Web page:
Beverage shoppers’ perceptions of packaging are changing, and sustainability has become a key factor in consumers’ purchasing decisions. According to a new study from EcoFocus Worldwide, a research firm specializing in consumer perspectives on green and sustainable goods and services, 84% of U.S. beverage shoppers at least sometimes consider the environment in their purchasing decisions.
As founder and CEO of EcoFocus Worldwide, Linda Gilbert has studied consumer trends for numerous multinational companies, including PepsiCo, Coca Cola, Danone, and Nestle. Ms. Gilbert will share her insights in an exclusive i2live webinar, “Enhancing the Beverage Shopper’s Experience with Sustainable Packaging” on Thursday, March 8, 2012, at 2 p.m. EST. The webinar is presented by Industry Intelligence and sponsored by Packaging Strategies. To register for this webcast (free), go to www.i2live.net
Packaging Strategies is also offering EcoFocus’s study, “Sustainable Packaging for Beverage Shoppers,” for sale. For details, go to www.packstrat.com where studies are listed on the right column, or email email@example.com for information.
i2live recently sat down with Ms. Gilbert to discuss consumer trends toward sustainable beverage packaging and how beverage companies can use those insights to create products with maximum consumer appeal.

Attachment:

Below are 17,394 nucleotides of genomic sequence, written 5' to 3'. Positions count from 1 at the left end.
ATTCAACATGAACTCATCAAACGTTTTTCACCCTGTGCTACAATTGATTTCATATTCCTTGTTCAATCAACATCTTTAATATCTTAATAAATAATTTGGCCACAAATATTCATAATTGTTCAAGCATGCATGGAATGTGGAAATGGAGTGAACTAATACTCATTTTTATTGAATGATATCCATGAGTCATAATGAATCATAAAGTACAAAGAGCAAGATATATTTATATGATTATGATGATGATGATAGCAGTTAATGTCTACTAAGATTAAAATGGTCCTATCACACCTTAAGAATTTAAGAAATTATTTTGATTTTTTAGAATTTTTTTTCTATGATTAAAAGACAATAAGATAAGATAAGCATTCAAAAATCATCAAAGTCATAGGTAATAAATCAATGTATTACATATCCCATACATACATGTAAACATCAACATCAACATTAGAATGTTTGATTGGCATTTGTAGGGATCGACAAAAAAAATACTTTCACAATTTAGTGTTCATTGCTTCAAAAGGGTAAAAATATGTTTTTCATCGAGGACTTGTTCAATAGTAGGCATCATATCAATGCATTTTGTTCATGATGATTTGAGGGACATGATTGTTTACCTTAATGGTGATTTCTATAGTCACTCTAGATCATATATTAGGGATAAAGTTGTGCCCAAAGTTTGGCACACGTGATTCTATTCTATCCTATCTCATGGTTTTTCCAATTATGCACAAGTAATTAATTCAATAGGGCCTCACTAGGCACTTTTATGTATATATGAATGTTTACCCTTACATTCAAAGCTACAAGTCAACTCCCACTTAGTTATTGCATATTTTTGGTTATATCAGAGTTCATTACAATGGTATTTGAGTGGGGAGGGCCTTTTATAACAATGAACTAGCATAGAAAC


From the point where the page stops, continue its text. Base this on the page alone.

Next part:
i2live: What can leaders in the sustainable packaging and beverage industries take away from EcoFocus Worldwide’s “Sustainable Packaging for Beverage Shoppers” study?
Linda Gilbert: Beverage packaging is an entry point to sustainable lifestyles for many mainstream consumers. According to the EcoFocus study, 59% of beverage shoppers say it is extremely or very important to choose beverages that are packaged responsibly, and 38% have already changed what they buy due to the type or amount of packaging. This creates significant opportunities to differentiate and add value to products and brands by enhancing the consumer’s beverage experience with eco-friendly packaging options.
Already, eco-friendly packaging is playing a larger role in brand perceptions and choices, especially when married with economic, convenience, health or other advantages. The study helps you understand the mindset of an evolving class of mainstream consumers who are becoming more focused on sustainability in their shopping behavior.
i2live: What are some of the key points you took away from this study?
LG: The study makes it clear that while most beverage shoppers do consider the environmental impact of the products they buy at least sometimes, the steps they are taking are small, incremental, and for the most part, they are not willing to make compromises for eco-friendly packaging. For these mainstream consumers, sustainability is often a tipping point only when other expectations are met. For example, sustainable beverage packaging needs to deliver same or better performance for these shoppers. If the eco-friendly cup doesn’t keep the coffee hot or the iced tea cold, it’s not a practical solution for most consumers.